Breaking down the Chris Hughes article about breaking up Facebook: it’s better than you think. Plus, the fundamental paradox when it comes to arguments about regulating Facebook.
Pinterest’s S-1 shows why too much funding can be bad for startups, while Zoom’s S-1 shows the benefits the come from being great. That, by extension, is a result of the enterprise and consumer markets flip-flopping.
Senator Warren’s proposal about how to regulate tech is wrong about history, the source of tech giant’s power, and the fundamental nature of technology itself. That doesn’t mean there aren’t real problems — and potential solutions — though.
Mark Zuckerberg’s announcement of A Privacy-Focused Vision for Social Networking is not some dramatic pivot: it is a growth opportunity for Facebook and a challenge for regulators.
Facebook’s earnings were as disappointing as promised, which was ok with the stock market. Still, is there more going on than simply a transition to Stories?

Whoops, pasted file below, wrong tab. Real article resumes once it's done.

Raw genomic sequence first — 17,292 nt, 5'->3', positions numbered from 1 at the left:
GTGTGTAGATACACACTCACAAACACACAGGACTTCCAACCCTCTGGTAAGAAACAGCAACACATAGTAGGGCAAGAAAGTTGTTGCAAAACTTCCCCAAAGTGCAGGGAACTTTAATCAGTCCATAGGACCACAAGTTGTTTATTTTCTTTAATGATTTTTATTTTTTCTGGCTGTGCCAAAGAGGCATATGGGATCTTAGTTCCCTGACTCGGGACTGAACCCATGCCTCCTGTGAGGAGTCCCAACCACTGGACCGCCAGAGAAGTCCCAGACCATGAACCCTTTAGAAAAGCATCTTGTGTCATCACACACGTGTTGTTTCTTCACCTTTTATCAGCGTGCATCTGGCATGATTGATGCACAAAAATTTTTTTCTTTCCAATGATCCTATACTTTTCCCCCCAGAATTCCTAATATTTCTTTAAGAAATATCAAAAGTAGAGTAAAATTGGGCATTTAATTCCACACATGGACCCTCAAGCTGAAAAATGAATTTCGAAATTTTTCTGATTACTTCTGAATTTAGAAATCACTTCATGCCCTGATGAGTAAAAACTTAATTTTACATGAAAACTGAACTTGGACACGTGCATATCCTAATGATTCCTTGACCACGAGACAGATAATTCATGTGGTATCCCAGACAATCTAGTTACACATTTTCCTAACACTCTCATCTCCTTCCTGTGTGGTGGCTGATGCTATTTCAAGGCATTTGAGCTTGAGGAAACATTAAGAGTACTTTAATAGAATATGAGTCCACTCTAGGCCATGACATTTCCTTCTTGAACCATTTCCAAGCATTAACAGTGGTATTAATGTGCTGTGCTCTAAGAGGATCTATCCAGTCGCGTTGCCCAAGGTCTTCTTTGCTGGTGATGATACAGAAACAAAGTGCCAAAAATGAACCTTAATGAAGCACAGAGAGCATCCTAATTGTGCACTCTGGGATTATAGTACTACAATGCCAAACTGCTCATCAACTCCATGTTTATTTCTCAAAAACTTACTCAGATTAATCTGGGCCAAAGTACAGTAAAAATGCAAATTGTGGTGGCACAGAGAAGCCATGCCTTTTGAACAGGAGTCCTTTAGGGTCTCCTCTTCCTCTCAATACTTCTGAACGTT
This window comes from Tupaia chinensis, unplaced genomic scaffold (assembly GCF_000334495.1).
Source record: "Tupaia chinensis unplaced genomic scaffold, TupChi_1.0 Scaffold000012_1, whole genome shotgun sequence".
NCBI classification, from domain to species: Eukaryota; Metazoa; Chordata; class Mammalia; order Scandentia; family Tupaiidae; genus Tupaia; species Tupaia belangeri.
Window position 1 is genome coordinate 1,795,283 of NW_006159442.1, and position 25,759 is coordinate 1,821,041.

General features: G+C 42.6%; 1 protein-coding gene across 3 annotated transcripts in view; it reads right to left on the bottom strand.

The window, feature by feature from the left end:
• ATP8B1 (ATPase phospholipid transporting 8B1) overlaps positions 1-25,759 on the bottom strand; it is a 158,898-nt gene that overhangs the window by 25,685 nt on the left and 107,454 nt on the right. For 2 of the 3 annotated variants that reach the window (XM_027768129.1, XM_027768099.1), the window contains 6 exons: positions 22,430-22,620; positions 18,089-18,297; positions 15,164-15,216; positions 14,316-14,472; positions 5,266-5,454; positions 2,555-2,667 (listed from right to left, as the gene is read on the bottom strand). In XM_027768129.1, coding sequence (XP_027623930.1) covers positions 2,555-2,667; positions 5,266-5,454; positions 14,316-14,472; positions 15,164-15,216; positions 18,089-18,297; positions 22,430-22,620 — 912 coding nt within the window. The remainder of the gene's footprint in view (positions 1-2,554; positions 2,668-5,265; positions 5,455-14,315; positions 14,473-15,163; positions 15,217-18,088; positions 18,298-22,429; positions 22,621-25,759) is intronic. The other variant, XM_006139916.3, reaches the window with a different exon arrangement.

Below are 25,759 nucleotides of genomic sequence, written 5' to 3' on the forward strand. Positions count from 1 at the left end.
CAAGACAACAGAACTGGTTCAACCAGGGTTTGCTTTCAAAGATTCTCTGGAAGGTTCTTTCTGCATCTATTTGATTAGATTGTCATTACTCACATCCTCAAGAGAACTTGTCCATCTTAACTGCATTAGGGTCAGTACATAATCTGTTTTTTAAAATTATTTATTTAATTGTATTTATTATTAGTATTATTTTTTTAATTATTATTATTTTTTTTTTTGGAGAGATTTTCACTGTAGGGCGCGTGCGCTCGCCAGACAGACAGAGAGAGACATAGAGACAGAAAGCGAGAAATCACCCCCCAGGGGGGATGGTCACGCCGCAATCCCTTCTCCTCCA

Thoughts and notes from the FTC discussion on digital platform and competition, plus how Google’s remedy in Europe will mean more of the same when it comes to Android.
Evan Spiegel wrote a long memo to Snapchat that laid out the company’s problems perhaps more starkly than he appreciated.
Facebook and Google and other advertising businesses are data factories, and regulation will be most effective if it lets users look inside
Despite this week’s bad news, Facebook won with Systrom’s tenure. Then, what might have been with an independent Instagram, and the worrying signals this sends about Facebook the app.
The surprising resignation of Kevin Systrom and Mike Krieger should not, in fact, be surprising: this became inevitable the moment they sold Instagram to Facebook.